Cour de Cassation
National case details
Registration ID: 15-16.312
Instance: Cassation (review)
Case status: Final
Area of law
Identification of the case
- Articles L. 111-1, L. 111-2-1 and L. 111-2-2 of the Social Security Code
- Council Directive 92/49/EEC of 18 June 1992 on the coordination of laws, regulations and administrative provisions relating to direct insurance other than life assurance
Summary of the case
A company manager is affiliated to the French social security schemes providing health and maternity insurance for self-employed persons in non-agricultural trades (the Fund). He requested to be removed from this scheme after subscribing health insurance with a private organisation based in Great Britain. The Fund issued him an enforcement order. The claimant lodged an objection before a social security court.
The social security court confirmed the enforcement order. The claimant appealed and the Court of Appeal confirmed the judgment.
The claimant appealed against this decision with regard to the principle of contractual freedom and of competition in the field of insurance. Then, he raised, in a separate memorandum, a priority question of constitutionality concerning the conformity with the Constitution of the provisions of the articles L. 111-1, L. 111-2-1 and L. 111-2-2 of the Social Security Code. The Court of Cassation held that the disputed articles meet the constitutional requirements resulting from the eleventh paragraph of the Preamble of the Constitution of 1946 and that it could not be seriously argued that they infringed freedom of contract, freedom of enterprise and personal freedom, as derived from Article 4 of the Declaration of the Rights of Man and Citizen of 26 August 1789. Therefore the Court rejected the referral to the Constitutional Council.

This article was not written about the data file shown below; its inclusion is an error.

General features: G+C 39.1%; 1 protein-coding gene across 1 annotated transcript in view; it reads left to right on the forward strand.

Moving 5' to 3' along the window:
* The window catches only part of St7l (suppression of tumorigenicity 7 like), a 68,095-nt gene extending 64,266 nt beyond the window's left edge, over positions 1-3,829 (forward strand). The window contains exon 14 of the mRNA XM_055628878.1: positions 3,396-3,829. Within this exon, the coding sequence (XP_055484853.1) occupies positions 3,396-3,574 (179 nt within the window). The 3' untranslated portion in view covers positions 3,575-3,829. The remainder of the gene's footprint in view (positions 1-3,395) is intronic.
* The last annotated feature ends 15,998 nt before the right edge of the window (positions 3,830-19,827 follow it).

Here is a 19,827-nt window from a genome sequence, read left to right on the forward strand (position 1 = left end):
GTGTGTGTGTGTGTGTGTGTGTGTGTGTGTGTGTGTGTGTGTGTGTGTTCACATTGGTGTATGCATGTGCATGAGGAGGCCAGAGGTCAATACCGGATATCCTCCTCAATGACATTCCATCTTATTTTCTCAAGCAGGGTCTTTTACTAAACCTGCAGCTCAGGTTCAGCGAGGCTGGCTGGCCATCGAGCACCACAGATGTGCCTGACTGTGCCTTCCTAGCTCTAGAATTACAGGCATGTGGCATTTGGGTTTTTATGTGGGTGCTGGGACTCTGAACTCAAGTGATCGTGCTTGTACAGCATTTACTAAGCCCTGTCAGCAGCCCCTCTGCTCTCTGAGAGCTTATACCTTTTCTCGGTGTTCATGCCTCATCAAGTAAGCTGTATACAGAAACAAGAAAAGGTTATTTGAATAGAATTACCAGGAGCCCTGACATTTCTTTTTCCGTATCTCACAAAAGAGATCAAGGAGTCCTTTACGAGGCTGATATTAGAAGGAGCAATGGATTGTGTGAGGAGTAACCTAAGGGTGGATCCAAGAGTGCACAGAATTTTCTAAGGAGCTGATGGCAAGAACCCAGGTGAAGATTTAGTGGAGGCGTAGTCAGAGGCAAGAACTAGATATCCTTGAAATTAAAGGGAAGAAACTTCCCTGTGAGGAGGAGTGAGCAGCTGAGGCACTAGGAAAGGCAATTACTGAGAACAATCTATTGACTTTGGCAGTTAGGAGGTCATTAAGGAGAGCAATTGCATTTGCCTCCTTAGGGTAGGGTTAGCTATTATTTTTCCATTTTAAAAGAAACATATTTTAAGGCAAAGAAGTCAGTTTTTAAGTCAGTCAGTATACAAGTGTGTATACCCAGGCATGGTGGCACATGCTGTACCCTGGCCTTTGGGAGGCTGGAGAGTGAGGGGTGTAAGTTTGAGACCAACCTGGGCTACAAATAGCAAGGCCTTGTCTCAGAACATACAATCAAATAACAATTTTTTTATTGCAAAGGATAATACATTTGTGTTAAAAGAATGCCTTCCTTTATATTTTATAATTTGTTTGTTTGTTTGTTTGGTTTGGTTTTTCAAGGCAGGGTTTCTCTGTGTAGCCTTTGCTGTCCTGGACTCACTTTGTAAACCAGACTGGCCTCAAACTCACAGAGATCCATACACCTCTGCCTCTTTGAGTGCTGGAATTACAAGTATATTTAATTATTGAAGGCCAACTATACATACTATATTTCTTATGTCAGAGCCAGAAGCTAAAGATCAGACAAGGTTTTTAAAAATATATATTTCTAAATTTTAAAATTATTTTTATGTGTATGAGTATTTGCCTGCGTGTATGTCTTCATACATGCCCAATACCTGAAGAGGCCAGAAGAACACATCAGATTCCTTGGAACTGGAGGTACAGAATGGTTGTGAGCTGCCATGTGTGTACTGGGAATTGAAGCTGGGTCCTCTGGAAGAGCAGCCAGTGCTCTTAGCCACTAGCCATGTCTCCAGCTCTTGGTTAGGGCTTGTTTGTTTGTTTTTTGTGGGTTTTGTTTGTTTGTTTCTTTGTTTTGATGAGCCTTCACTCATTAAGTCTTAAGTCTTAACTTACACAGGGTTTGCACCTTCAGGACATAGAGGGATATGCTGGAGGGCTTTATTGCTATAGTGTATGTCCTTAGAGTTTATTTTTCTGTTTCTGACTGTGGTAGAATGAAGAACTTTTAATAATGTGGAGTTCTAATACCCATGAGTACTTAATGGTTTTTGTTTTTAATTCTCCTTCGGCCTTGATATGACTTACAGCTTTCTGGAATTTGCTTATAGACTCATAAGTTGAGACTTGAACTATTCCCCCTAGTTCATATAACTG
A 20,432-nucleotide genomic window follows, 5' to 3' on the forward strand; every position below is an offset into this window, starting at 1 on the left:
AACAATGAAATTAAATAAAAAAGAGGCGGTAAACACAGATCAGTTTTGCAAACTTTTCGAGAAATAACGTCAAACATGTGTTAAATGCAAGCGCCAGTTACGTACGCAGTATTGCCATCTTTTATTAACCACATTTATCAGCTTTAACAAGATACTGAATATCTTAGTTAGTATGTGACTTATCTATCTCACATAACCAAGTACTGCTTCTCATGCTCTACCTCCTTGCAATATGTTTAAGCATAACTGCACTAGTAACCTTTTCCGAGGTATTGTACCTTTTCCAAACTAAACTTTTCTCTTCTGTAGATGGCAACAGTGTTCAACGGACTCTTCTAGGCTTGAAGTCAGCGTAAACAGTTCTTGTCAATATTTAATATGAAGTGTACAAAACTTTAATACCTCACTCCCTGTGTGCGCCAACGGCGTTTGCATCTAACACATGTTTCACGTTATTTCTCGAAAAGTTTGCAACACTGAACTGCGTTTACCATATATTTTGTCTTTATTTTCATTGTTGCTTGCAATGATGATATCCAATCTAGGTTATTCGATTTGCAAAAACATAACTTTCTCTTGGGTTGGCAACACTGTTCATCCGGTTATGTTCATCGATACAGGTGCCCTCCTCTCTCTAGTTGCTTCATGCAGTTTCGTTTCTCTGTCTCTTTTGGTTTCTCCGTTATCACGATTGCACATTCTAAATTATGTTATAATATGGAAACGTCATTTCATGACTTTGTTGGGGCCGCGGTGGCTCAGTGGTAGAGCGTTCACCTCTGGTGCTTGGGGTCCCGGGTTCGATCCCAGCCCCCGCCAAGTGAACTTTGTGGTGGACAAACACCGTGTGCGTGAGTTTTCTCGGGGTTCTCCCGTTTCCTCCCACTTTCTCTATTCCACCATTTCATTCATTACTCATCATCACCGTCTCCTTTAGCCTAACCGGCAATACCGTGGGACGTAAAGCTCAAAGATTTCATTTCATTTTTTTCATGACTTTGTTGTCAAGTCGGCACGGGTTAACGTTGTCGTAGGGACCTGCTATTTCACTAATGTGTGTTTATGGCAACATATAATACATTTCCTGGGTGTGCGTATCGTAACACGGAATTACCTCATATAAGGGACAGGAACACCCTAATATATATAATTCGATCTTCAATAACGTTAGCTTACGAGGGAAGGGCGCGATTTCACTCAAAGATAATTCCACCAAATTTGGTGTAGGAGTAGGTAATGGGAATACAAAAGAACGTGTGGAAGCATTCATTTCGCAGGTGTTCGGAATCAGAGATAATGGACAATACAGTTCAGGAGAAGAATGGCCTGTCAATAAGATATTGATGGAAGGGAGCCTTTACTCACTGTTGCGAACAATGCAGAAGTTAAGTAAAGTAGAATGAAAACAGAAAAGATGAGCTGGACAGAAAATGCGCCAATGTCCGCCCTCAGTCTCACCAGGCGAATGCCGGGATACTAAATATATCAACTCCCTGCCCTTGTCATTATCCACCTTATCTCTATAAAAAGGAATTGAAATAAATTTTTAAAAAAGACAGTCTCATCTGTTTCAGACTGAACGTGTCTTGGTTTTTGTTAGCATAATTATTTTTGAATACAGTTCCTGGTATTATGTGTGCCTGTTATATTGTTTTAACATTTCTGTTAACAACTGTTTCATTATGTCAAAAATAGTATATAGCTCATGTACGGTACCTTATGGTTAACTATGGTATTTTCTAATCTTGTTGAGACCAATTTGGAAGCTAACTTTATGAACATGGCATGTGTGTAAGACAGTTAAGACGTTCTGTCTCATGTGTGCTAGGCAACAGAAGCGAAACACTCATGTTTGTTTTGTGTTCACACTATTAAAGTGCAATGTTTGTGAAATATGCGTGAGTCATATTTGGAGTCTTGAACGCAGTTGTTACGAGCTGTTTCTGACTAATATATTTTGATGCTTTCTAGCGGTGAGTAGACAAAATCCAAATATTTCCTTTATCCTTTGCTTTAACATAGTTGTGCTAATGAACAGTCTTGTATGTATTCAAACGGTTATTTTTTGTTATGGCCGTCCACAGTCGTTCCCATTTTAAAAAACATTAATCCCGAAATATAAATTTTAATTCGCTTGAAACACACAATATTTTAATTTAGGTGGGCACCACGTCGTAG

The applicant then asked the Court of Cassation to refer the following question to the Court of Justice of the European Union for a preliminary ruling: Considering the judgments of the Court of Justice in Watts of 16 May 2006, (C-372/04) and BBK of 3 October 2013 (C-59/12) is the monopoly granted to the compulsory French social security schemes compatible with the principle of freedom to insure oneself with the insurer of one's choice and with the principle of competition in the field of insurance, as laid down by Directives 92/49/EEC and 92/96/EEC?
- Civil judicial enforcement
Article 267 TFEU makes it mandatory for national courts to refer a question to the Court of Justice of the European Union for a preliminary ruling when the question is raised before a court or tribunal against a decision who is not subject to judicial review under national law. This obligation disappears when the question raised is materially identical to a question which has already been the subject of a preliminary ruling in a similar case. In this case, the Court of Justice of the European Communities had already been seized of an identical question and had ruled on it by judgment of 26 March 1996 (case C.238/94) that: